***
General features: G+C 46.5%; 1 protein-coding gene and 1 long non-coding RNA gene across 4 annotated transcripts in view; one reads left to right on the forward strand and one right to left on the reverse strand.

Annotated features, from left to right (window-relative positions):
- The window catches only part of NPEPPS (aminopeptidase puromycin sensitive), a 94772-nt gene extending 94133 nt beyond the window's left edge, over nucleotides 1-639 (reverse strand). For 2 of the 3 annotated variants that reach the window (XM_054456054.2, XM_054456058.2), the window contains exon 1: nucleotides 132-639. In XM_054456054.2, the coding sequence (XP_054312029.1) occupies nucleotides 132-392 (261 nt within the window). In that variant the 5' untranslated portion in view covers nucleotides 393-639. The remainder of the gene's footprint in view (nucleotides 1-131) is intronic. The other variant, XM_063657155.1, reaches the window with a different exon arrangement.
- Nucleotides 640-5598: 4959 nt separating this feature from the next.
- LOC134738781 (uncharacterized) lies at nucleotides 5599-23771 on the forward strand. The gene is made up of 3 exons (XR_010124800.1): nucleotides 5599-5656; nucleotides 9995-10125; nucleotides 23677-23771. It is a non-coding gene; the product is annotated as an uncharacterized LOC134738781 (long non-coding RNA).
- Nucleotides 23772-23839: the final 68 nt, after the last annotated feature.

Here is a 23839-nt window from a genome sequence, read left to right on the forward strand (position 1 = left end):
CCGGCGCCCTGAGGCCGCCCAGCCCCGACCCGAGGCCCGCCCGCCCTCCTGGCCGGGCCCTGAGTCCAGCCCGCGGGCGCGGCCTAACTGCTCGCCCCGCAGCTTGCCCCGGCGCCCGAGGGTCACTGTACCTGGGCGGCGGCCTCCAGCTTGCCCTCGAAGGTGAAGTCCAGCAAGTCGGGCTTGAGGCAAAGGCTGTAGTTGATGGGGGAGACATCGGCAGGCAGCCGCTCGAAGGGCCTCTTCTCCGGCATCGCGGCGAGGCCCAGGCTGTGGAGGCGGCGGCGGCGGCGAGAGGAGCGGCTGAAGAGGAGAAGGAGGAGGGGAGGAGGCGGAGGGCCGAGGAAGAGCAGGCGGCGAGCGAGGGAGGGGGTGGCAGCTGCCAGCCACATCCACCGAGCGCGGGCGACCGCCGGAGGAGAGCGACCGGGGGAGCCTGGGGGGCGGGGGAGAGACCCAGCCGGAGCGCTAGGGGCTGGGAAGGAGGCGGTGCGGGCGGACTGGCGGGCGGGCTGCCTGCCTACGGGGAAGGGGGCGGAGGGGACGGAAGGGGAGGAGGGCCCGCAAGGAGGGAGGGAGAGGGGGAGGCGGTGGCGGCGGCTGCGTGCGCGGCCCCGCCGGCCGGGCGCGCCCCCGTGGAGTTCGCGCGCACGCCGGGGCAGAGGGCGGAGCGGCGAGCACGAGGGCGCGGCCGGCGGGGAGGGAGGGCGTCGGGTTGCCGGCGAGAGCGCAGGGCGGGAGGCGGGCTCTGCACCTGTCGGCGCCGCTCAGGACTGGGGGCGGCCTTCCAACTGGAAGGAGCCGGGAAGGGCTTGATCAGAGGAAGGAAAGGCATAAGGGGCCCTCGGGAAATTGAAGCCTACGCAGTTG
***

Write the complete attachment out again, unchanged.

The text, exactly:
General features: G+C 46.5%; 1 protein-coding gene and 1 long non-coding RNA gene across 4 annotated transcripts in view; one reads left to right on the forward strand and one right to left on the reverse strand.

Annotated features, from left to right (window-relative positions):
- The window catches only part of NPEPPS (aminopeptidase puromycin sensitive), a 94772-nt gene extending 94133 nt beyond the window's left edge, over nucleotides 1-639 (reverse strand). For 2 of the 3 annotated variants that reach the window (XM_054456054.2, XM_054456058.2), the window contains exon 1: nucleotides 132-639. In XM_054456054.2, the coding sequence (XP_054312029.1) occupies nucleotides 132-392 (261 nt within the window). In that variant the 5' untranslated portion in view covers nucleotides 393-639. The remainder of the gene's footprint in view (nucleotides 1-131) is intronic. The other variant, XM_063657155.1, reaches the window with a different exon arrangement.
- Nucleotides 640-5598: 4959 nt separating this feature from the next.
- LOC134738781 (uncharacterized) lies at nucleotides 5599-23771 on the forward strand. The gene is made up of 3 exons (XR_010124800.1): nucleotides 5599-5656; nucleotides 9995-10125; nucleotides 23677-23771. It is a non-coding gene; the product is annotated as an uncharacterized LOC134738781 (long non-coding RNA).
- Nucleotides 23772-23839: the final 68 nt, after the last annotated feature.

Here is a 23839-nt window from a genome sequence, read left to right on the forward strand (position 1 = left end):
CCGGCGCCCTGAGGCCGCCCAGCCCCGACCCGAGGCCCGCCCGCCCTCCTGGCCGGGCCCTGAGTCCAGCCCGCGGGCGCGGCCTAACTGCTCGCCCCGCAGCTTGCCCCGGCGCCCGAGGGTCACTGTACCTGGGCGGCGGCCTCCAGCTTGCCCTCGAAGGTGAAGTCCAGCAAGTCGGGCTTGAGGCAAAGGCTGTAGTTGATGGGGGAGACATCGGCAGGCAGCCGCTCGAAGGGCCTCTTCTCCGGCATCGCGGCGAGGCCCAGGCTGTGGAGGCGGCGGCGGCGGCGAGAGGAGCGGCTGAAGAGGAGAAGGAGGAGGGGAGGAGGCGGAGGGCCGAGGAAGAGCAGGCGGCGAGCGAGGGAGGGGGTGGCAGCTGCCAGCCACATCCACCGAGCGCGGGCGACCGCCGGAGGAGAGCGACCGGGGGAGCCTGGGGGGCGGGGGAGAGACCCAGCCGGAGCGCTAGGGGCTGGGAAGGAGGCGGTGCGGGCGGACTGGCGGGCGGGCTGCCTGCCTACGGGGAAGGGGGCGGAGGGGACGGAAGGGGAGGAGGGCCCGCAAGGAGGGAGGGAGAGGGGGAGGCGGTGGCGGCGGCTGCGTGCGCGGCCCCGCCGGCCGGGCGCGCCCCCGTGGAGTTCGCGCGCACGCCGGGGCAGAGGGCGGAGCGGCGAGCACGAGGGCGCGGCCGGCGGGGAGGGAGGGCGTCGGGTTGCCGGCGAGAGCGCAGGGCGGGAGGCGGGCTCTGCACCTGTCGGCGCCGCTCAGGACTGGGGGCGGCCTTCCAACTGGAAGGAGCCGGGAAGGGCTTGATCAGAGGAAGGAAAGGCATAAGGGGCCCTCGGGAAATTGAAGCCTACGCAGTTG